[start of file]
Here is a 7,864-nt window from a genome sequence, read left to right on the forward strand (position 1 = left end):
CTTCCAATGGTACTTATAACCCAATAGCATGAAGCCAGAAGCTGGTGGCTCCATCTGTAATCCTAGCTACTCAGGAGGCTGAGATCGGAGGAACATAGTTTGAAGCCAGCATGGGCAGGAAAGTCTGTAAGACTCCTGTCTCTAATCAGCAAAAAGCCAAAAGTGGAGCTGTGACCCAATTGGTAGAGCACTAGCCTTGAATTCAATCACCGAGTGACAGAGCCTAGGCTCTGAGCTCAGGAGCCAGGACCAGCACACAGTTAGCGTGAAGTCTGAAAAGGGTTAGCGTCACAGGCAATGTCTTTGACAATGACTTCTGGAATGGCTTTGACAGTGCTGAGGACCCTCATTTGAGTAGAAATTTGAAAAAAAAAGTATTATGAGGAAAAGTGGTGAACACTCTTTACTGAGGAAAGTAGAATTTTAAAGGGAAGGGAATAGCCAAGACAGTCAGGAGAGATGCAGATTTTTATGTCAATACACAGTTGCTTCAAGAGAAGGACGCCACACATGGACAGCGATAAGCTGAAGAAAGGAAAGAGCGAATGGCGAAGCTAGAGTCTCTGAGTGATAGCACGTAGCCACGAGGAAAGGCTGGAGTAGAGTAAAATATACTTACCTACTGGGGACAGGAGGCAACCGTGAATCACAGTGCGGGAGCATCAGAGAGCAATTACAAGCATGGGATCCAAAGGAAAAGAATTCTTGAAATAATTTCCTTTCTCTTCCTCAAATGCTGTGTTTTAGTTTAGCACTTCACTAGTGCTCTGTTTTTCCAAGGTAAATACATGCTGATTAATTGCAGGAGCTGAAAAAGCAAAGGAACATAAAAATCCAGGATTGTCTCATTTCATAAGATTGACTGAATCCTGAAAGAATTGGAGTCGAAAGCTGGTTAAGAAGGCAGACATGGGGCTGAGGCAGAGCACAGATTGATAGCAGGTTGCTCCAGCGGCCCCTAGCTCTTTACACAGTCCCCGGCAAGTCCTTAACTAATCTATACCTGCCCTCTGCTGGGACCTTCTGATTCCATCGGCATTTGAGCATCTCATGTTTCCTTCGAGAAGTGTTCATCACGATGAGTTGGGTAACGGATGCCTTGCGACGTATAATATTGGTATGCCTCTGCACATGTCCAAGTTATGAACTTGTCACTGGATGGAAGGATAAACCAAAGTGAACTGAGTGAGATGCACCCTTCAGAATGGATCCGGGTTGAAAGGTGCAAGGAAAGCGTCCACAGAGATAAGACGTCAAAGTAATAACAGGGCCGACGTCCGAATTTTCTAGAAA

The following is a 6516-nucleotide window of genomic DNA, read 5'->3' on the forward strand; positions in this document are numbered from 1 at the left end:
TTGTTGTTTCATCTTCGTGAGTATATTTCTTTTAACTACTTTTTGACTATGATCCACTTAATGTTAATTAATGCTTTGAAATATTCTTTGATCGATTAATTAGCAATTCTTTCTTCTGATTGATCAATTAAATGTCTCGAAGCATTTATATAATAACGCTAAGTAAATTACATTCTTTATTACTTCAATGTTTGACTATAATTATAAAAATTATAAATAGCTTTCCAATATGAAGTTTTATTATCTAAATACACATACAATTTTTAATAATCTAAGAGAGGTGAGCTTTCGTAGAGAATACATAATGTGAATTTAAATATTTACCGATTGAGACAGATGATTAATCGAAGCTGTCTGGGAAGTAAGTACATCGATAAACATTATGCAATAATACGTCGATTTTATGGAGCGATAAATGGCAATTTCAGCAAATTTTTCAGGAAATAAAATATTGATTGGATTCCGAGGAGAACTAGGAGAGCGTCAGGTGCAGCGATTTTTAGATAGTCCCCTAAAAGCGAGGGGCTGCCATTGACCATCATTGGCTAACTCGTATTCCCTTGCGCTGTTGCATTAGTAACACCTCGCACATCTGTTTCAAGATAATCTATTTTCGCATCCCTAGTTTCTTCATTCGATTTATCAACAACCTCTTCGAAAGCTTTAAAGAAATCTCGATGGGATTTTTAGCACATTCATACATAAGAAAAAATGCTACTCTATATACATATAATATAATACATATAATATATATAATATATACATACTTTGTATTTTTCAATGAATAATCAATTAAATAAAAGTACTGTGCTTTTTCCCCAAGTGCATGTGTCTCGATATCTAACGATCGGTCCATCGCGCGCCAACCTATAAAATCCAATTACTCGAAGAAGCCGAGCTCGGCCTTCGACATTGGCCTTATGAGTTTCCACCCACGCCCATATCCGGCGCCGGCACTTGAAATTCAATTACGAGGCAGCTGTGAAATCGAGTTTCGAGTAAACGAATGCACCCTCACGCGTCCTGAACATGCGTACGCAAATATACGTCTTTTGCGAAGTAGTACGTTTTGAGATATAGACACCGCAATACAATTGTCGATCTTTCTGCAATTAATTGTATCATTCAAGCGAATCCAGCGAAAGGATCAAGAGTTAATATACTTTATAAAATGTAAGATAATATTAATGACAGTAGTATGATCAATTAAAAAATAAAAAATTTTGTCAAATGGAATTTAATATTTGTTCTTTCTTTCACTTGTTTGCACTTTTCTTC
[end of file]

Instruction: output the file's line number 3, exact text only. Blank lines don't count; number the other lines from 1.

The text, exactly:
The following is a 6516-nucleotide window of genomic DNA, read 5'->3' on the forward strand; positions in this document are numbered from 1 at the left end: